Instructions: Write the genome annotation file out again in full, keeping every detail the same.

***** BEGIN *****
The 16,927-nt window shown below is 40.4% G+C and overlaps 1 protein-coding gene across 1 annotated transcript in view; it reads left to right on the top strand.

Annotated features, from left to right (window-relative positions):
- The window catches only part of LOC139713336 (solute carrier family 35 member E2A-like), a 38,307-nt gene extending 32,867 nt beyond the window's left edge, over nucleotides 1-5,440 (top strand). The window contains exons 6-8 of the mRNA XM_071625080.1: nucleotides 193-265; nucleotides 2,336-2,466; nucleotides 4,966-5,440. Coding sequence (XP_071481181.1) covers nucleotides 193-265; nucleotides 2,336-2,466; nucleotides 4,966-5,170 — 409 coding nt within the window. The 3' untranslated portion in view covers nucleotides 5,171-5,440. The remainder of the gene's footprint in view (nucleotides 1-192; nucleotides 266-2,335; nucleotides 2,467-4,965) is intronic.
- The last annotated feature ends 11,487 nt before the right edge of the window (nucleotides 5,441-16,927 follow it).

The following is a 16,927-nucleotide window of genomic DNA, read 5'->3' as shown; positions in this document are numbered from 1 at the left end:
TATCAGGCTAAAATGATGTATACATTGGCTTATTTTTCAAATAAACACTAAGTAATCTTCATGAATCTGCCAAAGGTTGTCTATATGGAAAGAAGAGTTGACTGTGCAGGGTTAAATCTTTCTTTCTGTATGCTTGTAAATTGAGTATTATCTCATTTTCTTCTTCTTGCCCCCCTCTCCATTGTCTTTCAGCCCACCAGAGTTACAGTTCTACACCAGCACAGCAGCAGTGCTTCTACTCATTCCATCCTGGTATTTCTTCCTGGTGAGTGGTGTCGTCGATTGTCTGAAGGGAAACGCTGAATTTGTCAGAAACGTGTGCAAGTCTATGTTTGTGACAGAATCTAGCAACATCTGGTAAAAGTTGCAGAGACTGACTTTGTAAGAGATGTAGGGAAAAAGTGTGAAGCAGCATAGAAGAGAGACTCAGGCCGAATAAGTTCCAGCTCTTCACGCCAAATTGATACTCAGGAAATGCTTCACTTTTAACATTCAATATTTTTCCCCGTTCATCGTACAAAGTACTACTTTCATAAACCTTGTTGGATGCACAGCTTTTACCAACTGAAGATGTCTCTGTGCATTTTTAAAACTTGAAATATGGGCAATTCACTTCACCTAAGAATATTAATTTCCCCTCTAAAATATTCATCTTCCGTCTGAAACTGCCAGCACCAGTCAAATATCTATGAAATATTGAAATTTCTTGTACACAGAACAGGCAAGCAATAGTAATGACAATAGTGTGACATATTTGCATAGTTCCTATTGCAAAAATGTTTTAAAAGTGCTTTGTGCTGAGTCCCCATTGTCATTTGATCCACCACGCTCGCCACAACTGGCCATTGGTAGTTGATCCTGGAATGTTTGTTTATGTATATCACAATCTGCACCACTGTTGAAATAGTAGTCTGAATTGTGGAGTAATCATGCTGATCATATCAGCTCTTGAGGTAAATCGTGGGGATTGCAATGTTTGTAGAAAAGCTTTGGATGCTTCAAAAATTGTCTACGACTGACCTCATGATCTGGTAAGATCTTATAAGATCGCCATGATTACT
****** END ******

The 16,927-nt window shown below is 40.4% G+C and overlaps 1 protein-coding gene across 1 annotated transcript in view; it reads left to right on the top strand.

Annotated features, from left to right (window-relative positions):
- The window catches only part of LOC139713336 (solute carrier family 35 member E2A-like), a 38,307-nt gene extending 32,867 nt beyond the window's left edge, over nucleotides 1-5,440 (top strand). The window contains exons 6-8 of the mRNA XM_071625080.1: nucleotides 193-265; nucleotides 2,336-2,466; nucleotides 4,966-5,440. Coding sequence (XP_071481181.1) covers nucleotides 193-265; nucleotides 2,336-2,466; nucleotides 4,966-5,170 — 409 coding nt within the window. The 3' untranslated portion in view covers nucleotides 5,171-5,440. The remainder of the gene's footprint in view (nucleotides 1-192; nucleotides 266-2,335; nucleotides 2,467-4,965) is intronic.
- The last annotated feature ends 11,487 nt before the right edge of the window (nucleotides 5,441-16,927 follow it).

The following is a 16,927-nucleotide window of genomic DNA, read 5'->3' as shown; positions in this document are numbered from 1 at the left end:
TATCAGGCTAAAATGATGTATACATTGGCTTATTTTTCAAATAAACACTAAGTAATCTTCATGAATCTGCCAAAGGTTGTCTATATGGAAAGAAGAGTTGACTGTGCAGGGTTAAATCTTTCTTTCTGTATGCTTGTAAATTGAGTATTATCTCATTTTCTTCTTCTTGCCCCCCTCTCCATTGTCTTTCAGCCCACCAGAGTTACAGTTCTACACCAGCACAGCAGCAGTGCTTCTACTCATTCCATCCTGGTATTTCTTCCTGGTGAGTGGTGTCGTCGATTGTCTGAAGGGAAACGCTGAATTTGTCAGAAACGTGTGCAAGTCTATGTTTGTGACAGAATCTAGCAACATCTGGTAAAAGTTGCAGAGACTGACTTTGTAAGAGATGTAGGGAAAAAGTGTGAAGCAGCATAGAAGAGAGACTCAGGCCGAATAAGTTCCAGCTCTTCACGCCAAATTGATACTCAGGAAATGCTTCACTTTTAACATTCAATATTTTTCCCCGTTCATCGTACAAAGTACTACTTTCATAAACCTTGTTGGATGCACAGCTTTTACCAACTGAAGATGTCTCTGTGCATTTTTAAAACTTGAAATATGGGCAATTCACTTCACCTAAGAATATTAATTTCCCCTCTAAAATATTCATCTTCCGTCTGAAACTGCCAGCACCAGTCAAATATCTATGAAATATTGAAATTTCTTGTACACAGAACAGGCAAGCAATAGTAATGACAATAGTGTGACATATTTGCATAGTTCCTATTGCAAAAATGTTTTAAAAGTGCTTTGTGCTGAGTCCCCATTGTCATTTGATCCACCACGCTCGCCACAACTGGCCATTGGTAGTTGATCCTGGAATGTTTGTTTATGTATATCACAATCTGCACCACTGTTGAAATAGTAGTCTGAATTGTGGAGTAATCATGCTGATCATATCAGCTCTTGAGGTAAATCGTGGGGATTGCAATGTTTGTAGAAAAGCTTTGGATGCTTCAAAAATTGTCTACGACTGACCTCATGATCTGGTAAGATCTTATAAGATCGCCATGATTACT